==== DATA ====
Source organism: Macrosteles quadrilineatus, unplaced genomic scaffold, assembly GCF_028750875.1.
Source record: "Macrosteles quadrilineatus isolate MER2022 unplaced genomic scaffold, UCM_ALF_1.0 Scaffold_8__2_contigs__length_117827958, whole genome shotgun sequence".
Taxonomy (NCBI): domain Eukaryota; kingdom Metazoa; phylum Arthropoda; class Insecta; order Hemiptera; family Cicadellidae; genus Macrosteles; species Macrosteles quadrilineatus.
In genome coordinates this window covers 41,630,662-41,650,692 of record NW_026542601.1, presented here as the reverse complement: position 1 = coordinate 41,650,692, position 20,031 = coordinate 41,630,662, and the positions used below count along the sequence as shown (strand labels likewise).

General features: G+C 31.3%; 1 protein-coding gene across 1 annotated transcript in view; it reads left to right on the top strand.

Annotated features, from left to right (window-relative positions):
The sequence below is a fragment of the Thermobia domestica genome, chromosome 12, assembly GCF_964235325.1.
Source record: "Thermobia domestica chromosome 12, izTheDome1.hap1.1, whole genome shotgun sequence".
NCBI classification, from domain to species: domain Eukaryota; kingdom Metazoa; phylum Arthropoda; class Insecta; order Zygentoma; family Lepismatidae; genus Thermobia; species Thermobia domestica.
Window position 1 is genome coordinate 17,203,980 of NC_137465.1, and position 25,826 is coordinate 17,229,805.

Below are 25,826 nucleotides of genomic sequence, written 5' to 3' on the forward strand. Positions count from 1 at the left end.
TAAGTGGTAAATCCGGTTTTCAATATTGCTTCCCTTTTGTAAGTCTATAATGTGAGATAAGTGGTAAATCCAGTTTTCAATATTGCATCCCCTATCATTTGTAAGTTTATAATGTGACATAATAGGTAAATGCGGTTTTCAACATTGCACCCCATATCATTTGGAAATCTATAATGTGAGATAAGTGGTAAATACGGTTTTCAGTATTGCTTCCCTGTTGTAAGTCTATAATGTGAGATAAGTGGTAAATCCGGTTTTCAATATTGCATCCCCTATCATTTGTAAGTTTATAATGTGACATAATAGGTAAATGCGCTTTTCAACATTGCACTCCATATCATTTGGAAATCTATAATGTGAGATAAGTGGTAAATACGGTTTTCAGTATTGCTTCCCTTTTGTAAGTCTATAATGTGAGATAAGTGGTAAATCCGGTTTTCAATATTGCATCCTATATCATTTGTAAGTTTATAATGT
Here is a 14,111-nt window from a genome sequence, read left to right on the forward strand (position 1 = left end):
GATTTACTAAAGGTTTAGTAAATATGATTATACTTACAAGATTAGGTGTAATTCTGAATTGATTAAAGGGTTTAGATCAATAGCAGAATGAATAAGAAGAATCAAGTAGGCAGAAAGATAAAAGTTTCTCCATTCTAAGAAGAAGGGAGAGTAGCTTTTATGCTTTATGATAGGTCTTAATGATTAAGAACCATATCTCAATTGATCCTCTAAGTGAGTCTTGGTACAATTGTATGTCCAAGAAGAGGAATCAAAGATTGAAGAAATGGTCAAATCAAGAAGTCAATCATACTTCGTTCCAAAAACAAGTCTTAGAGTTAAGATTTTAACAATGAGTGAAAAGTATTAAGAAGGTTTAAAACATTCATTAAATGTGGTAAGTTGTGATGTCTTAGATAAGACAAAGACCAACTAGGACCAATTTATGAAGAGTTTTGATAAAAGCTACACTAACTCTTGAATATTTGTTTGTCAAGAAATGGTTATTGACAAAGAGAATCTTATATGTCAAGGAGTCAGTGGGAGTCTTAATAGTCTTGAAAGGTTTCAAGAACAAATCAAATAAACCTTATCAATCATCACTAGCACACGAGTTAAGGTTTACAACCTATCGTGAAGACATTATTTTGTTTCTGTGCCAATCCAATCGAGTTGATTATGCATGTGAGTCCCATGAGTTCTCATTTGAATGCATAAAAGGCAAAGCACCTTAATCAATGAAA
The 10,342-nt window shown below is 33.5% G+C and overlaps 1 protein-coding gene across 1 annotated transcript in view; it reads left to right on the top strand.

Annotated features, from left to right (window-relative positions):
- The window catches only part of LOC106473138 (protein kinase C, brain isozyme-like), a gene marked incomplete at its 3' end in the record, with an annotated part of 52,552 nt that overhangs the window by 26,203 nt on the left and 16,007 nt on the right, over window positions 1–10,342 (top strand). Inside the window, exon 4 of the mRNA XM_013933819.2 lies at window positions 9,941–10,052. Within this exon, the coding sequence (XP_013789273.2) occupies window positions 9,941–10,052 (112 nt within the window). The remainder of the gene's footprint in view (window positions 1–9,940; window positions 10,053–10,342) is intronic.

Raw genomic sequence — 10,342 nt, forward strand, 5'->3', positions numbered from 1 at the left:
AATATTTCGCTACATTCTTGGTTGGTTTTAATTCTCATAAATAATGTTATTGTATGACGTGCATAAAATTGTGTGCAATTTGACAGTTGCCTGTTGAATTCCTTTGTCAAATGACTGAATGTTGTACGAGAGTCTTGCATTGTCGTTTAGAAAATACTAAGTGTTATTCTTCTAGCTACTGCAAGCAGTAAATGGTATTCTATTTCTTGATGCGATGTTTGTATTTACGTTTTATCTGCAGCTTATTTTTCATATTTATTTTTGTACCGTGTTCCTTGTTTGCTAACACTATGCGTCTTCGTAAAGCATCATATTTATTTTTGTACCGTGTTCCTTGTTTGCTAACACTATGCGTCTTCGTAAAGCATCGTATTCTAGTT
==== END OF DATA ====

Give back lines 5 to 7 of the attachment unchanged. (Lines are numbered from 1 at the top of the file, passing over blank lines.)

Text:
General features: G+C 31.3%; 1 protein-coding gene across 1 annotated transcript in view; it reads left to right on the top strand.

Annotated features, from left to right (window-relative positions):
The sequence below is a fragment of the Thermobia domestica genome, chromosome 12, assembly GCF_964235325.1.